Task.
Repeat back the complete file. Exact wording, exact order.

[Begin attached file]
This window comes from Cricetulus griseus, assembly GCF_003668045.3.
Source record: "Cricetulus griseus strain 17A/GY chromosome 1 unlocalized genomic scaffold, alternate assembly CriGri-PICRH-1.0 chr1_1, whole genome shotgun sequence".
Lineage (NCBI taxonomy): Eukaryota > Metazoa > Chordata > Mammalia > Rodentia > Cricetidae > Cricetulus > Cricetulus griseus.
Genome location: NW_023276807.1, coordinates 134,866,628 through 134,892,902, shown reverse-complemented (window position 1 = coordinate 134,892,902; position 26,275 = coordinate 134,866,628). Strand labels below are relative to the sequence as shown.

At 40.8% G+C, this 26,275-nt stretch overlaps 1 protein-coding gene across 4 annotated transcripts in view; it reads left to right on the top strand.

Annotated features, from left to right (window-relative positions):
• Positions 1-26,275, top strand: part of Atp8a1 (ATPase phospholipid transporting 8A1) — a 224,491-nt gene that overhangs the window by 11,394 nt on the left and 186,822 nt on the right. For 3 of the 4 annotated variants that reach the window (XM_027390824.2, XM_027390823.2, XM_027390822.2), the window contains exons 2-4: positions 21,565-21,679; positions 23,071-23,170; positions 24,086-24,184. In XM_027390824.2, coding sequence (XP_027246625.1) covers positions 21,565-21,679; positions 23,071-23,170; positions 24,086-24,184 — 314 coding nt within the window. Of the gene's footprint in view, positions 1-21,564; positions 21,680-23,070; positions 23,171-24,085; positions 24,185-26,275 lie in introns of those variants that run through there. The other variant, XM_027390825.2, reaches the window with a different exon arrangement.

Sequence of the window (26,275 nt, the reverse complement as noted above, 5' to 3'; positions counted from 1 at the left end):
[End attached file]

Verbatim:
This window comes from Cricetulus griseus, assembly GCF_003668045.3.
Source record: "Cricetulus griseus strain 17A/GY chromosome 1 unlocalized genomic scaffold, alternate assembly CriGri-PICRH-1.0 chr1_1, whole genome shotgun sequence".
Lineage (NCBI taxonomy): Eukaryota > Metazoa > Chordata > Mammalia > Rodentia > Cricetidae > Cricetulus > Cricetulus griseus.
Genome location: NW_023276807.1, coordinates 134,866,628 through 134,892,902, shown reverse-complemented (window position 1 = coordinate 134,892,902; position 26,275 = coordinate 134,866,628). Strand labels below are relative to the sequence as shown.

At 40.8% G+C, this 26,275-nt stretch overlaps 1 protein-coding gene across 4 annotated transcripts in view; it reads left to right on the top strand.

Annotated features, from left to right (window-relative positions):
• Positions 1-26,275, top strand: part of Atp8a1 (ATPase phospholipid transporting 8A1) — a 224,491-nt gene that overhangs the window by 11,394 nt on the left and 186,822 nt on the right. For 3 of the 4 annotated variants that reach the window (XM_027390824.2, XM_027390823.2, XM_027390822.2), the window contains exons 2-4: positions 21,565-21,679; positions 23,071-23,170; positions 24,086-24,184. In XM_027390824.2, coding sequence (XP_027246625.1) covers positions 21,565-21,679; positions 23,071-23,170; positions 24,086-24,184 — 314 coding nt within the window. Of the gene's footprint in view, positions 1-21,564; positions 21,680-23,070; positions 23,171-24,085; positions 24,185-26,275 lie in introns of those variants that run through there. The other variant, XM_027390825.2, reaches the window with a different exon arrangement.

Sequence of the window (26,275 nt, the reverse complement as noted above, 5' to 3'; positions counted from 1 at the left end):